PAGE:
Owning Your Faith by Pastor Bennett
Owning Your Faith
My new Immerse class is called “Owning Your Faith.” That, essentially, is the call of God’s people throughout all time: to make their faith their own, to experience it and live it for real. Saving faith in only Jesus is meant to be tangible, not abstract. It is meant to infuse and transform every facet of our lives. While the strength or quality of our faith in Jesus may vary from time to time, our pursuit of Him should never grow stale.
Jeremiah 29 is filled with instructions and encouragement for God’s people in exile. It was a new and dark experience for them. They were undoubtedly full of questions about God’s promises and faithfulness, wondering where he was, wondering why he had allowed them to suffer, et cetera. And God’s counsel to them is essentially this: “Don’t give up. In this dark time, seek me. Look for me, and you’ll find me. I will come through for you; I’ll restore you.” It’s as if God is saying, “In the midst of exile, don’t become complacent. Don’t become apathetic; don’t give up on your faith.”
“Own it,” in other words. It’s a beautiful call because it’s not random. It’s not simply, “Own your faith today” all by itself. Rather, the call is more profound: “Even in the darkest of times, even in the suffering, even when it seems like the only reasonable thing to do is give up, own your faith, even now in the midst of that.” It’s not about owning your faith when life is going smoothly; it’s about owning faith when life is spinning out of control. How do you do that? “Seek me with all your heart” (v13).
There are other places in the Bible where we’re told to seek after the Lord. For example, Josiah was eight years old when he began to reign, and in the eighth year of his reign he began to seek the God of David his father (2 Chron. 34). Psalm 9:10 tells us, “Those who know your name put their trust in you, for you O Lord, have not forsaken those who seek you.” Psalm 14:2 says, “The Lord looks down from heaven on the children of man, to see if there are any who understand, who seek after God.” There are many other instances like this.
But then, you flip over and read in Romans 3, “No one is righteous, no not one. No one understands; no one seeks for God” (v11). How do you reconcile those two ideas?
In John 6, Jesus says, “No one comes to me unlessthe Father who sent me draws him” (v44). In other words, God’s grace is always prior―prior to everything. Prior to our salvation, prior to our growth. This means that you’ll never own your faith unless the Holy Spirit works in you. There’s no formula or three-step program to owning your faith. I cannot convince you by myself to own your faith, and I can’t tell you how to do it.
But I can show you the gospel, the good news, and let the Holy Spirit move how he moves. I can try to help you understand God’s grace, as I continue to understand more and more myself. God’s grace is prior. When Jesus made that statement in John 6:44, he meant basically, “You’ll never seek after God unless he first seeks after you.”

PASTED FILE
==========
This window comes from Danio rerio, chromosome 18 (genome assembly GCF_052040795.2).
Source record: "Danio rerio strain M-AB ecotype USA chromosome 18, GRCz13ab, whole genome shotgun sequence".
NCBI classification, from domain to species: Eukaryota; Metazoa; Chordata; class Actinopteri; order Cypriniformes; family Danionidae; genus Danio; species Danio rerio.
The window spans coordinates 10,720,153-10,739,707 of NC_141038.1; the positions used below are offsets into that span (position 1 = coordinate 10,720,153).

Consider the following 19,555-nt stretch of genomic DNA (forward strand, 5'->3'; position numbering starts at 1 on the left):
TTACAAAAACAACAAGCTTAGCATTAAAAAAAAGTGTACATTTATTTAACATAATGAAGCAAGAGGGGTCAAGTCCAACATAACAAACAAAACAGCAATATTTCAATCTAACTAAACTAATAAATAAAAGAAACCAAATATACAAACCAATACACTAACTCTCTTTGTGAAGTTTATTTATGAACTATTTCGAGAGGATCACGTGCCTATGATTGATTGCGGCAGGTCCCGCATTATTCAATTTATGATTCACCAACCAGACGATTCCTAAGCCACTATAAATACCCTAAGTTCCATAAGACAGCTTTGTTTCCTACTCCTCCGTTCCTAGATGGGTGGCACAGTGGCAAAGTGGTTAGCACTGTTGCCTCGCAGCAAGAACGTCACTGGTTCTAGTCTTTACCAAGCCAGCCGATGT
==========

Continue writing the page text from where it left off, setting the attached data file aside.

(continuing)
English poet Francis Thompson called God “The Hound of Heaven” in his famous poem by that title, and he did so because he understood and experienced God’s grace. Long before he came to Christ, God was after him, chasing him down.
Author Harold Best puts it like this: “God’s grace…does not come to us after we turn to God, but precedes, surrounds, and enables our turning” (Music Through the Eyes of Faith, p156-157).
Consider the parable of the two sons in Luke 15. When the younger son returns home from his chaotic, messed-up, out-of-control life, the father doesn’t sit and wait for him to fall on his knees begging for forgiveness before he lets him back in. Instead, the father hugs him and welcomes him home before he even has a chance to repent. He may not have repented at all; he may not have been able to swallow his pride. But in response to his father’s freely welcoming him home out of love and grace, the younger son repents.
This is how it works for the Christian. Our repentance doesn’t bring God’s favor and acceptance; it’s the other way around. It’s grace-enabled repentance. We don’t try our hardest to repent and really mean it and make it sound really good and sincere, and then just hope that it will be good enough for God to forgive us. We don’t try to own our faith by merely our own efforts. We don’t try to do a bunch of things that we hope will earn God’s favor and forgiveness when he looks at us and sees how hard we’re trying. God’s grace is prior. God opens His arms and welcomes us home, initiating our repentance.
So God says, “You will seek me and find me, when you seek me with all your heart” (Jer 29:13). And when you really do that and experience God’s grace in Christ, you’ll understand that it was God who initially sought after you. When you really own your faith, you’ll know that it wasn’t merely a result of your effort alone. Christians take credit for nothing. And the more we find ourselves in Christ, trusting in and relying on Him alone, the more we will truly own our faith.